MELBOURNE HERITAGE ACTION QUESTIONNAIRE | GREENS CANDIDATE for Melbourne ELLEN SANDELL (original pdf Melbourne Heritage Action Questionnaire – Ellen Sandell).
Do you think the built heritage of the CBD is worthy of preservation?
YES. With Melbourne’s inner city in the midst of a development boom not experienced since the gold rush, it is more important than ever that the city’s heritage controls are strong enough to ensure the preservation of Melbourne’s built heritage.
Do you believe that the preservation of just the front walls of heritage buildings (façadism) as part of larger developments should become standard heritage practice?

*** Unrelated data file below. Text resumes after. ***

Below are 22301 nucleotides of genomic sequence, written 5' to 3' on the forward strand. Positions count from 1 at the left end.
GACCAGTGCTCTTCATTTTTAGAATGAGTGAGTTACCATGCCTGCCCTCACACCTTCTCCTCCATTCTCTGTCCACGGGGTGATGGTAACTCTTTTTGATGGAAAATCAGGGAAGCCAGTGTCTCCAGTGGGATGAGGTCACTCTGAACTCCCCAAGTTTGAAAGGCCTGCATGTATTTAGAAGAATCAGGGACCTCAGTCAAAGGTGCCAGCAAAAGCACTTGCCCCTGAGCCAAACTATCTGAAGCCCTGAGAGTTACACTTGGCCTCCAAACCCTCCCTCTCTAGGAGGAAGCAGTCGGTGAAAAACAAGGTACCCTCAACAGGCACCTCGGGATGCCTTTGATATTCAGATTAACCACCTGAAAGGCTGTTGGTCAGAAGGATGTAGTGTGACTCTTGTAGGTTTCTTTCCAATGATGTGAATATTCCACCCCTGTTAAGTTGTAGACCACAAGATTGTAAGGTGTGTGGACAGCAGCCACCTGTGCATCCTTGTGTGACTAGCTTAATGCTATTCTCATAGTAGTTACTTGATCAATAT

NO. Facadism should not be the default approach to heritage protection, and Melbourne has seen some exceptionally poor examples of facadism across the decades. The protection of just the facade of a building is sometimes appropriate in exceptional circumstances, but this should not be the assumed starting point of any redevelopment project. To this end, Victorian planning controls and application assessment processes need to be reformed, particularly in relation to sites of local heritage significance.
Do you think that heritage buildings and streetscapes in the CBD are sometimes overly dominated by large new developments?